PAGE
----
Edited by Sarah Biddulph and Joshua Rosenzweig
Chapter 4: China and the international multilateral human rights system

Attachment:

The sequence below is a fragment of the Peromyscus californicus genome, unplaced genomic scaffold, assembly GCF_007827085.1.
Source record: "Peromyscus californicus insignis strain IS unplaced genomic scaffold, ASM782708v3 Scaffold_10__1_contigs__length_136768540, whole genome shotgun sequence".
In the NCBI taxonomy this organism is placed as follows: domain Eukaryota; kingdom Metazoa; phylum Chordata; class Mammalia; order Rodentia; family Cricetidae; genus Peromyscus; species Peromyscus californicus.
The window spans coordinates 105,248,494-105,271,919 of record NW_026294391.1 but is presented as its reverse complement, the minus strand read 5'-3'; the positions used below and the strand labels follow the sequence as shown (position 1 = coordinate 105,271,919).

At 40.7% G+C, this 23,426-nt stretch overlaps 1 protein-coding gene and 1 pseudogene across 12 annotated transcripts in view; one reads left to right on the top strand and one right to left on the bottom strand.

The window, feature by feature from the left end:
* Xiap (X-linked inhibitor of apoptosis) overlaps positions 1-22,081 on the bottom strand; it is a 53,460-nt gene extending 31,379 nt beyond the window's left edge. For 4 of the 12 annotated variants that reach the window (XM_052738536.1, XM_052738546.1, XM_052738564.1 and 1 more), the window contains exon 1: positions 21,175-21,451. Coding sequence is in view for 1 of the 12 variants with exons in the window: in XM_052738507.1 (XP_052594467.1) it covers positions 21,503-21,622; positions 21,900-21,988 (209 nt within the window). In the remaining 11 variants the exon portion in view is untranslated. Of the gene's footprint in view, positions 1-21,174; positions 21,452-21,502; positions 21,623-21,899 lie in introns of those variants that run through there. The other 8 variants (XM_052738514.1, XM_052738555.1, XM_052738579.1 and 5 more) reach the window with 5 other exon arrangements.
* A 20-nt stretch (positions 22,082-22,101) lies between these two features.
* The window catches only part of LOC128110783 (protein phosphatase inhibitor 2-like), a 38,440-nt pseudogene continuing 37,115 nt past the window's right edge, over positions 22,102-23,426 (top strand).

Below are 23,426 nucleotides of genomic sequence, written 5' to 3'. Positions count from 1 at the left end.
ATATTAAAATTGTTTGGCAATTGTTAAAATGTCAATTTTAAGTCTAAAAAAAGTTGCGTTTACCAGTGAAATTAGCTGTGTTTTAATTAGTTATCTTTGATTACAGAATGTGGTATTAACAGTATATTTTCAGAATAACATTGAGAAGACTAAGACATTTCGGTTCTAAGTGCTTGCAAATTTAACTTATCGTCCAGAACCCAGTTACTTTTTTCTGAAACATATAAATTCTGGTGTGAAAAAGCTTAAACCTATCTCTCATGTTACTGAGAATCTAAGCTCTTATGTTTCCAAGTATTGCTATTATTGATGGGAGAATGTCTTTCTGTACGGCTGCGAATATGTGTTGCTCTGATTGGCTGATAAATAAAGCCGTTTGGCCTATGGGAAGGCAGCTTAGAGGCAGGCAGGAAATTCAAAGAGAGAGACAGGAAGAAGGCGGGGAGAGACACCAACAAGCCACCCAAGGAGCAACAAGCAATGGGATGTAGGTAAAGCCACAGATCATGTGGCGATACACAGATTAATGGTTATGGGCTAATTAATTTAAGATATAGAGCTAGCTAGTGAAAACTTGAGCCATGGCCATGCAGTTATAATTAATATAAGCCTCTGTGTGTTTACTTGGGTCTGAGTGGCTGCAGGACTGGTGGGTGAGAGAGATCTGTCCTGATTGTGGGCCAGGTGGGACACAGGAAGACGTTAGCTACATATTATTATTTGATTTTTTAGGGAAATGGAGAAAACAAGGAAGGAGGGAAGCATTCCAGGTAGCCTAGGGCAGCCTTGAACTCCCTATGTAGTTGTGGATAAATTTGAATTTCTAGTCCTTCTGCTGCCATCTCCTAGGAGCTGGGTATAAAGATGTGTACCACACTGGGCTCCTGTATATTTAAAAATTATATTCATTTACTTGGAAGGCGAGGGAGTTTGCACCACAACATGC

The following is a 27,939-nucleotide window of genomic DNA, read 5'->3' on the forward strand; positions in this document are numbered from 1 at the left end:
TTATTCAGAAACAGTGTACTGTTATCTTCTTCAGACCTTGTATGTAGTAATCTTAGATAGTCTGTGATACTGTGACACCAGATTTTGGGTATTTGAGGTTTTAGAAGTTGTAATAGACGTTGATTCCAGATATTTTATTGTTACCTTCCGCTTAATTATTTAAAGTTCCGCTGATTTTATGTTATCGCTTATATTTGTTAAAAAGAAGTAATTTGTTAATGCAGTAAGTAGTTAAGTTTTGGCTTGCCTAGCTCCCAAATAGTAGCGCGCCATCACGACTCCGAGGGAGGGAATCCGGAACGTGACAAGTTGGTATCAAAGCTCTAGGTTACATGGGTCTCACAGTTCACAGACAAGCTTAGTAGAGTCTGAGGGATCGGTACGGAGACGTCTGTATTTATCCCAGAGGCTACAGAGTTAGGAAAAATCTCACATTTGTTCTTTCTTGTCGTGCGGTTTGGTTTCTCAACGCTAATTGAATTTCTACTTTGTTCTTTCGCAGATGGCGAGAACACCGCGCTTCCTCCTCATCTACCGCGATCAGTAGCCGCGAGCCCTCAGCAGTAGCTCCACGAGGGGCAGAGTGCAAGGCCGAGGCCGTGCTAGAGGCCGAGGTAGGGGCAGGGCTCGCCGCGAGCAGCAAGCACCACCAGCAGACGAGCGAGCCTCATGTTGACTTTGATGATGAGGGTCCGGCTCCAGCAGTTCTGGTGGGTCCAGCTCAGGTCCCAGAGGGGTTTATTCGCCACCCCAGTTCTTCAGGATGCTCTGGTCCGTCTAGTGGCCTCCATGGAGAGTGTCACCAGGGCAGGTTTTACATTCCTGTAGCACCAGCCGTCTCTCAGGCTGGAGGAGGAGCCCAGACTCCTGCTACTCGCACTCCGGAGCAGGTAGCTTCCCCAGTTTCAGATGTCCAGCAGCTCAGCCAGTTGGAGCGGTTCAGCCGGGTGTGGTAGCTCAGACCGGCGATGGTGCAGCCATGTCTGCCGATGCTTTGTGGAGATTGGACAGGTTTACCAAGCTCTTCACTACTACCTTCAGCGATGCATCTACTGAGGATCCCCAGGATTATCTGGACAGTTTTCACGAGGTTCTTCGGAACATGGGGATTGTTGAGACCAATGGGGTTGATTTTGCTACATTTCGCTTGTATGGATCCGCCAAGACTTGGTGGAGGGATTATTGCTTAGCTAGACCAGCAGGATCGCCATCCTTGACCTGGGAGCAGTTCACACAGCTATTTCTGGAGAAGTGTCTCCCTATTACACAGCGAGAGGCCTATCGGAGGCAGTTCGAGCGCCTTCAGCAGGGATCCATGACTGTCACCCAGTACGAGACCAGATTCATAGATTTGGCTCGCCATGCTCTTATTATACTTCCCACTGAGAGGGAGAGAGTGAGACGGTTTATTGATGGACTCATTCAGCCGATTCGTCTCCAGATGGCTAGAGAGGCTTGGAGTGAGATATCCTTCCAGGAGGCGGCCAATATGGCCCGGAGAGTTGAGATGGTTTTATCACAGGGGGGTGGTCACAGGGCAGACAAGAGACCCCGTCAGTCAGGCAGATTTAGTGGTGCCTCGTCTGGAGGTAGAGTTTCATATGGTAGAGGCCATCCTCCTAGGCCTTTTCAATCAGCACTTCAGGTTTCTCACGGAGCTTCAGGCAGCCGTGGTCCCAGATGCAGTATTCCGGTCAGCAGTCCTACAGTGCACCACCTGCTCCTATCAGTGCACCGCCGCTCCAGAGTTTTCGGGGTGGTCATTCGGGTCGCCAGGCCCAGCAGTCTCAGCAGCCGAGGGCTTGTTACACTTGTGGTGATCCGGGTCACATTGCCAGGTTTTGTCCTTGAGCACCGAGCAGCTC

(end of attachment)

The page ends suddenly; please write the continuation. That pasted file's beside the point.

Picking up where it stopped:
China’s involvement with international human rights institutions has, since 2008, moved beyond its earlier position combining rhetorical and procedural compliance, selective domestic legislative change and an emphasis on specific international human rights norms, such as the right to development, to policies and procedural strategies that undermine the very warp and weft of the international human rights system. It is challenging fundamental international norms and procedures such as the international rule of law, the principles of universality and consensus and the right and responsibility of international organizations to set standards and monitor states' compliance with them. It is also encouraging other states to defect from these universal norms in favor of individual state preference. Precisely because these fundamental international organizational norms, ideals and procedures are so critical to the authority, legitimacy and effectiveness of international human rights institutions, China’s general normlessness and strategic diplomacy arguably represent their greatest threat. The current US challenge to international human rights, moreover, has only encouraged and legitimized China's stance.
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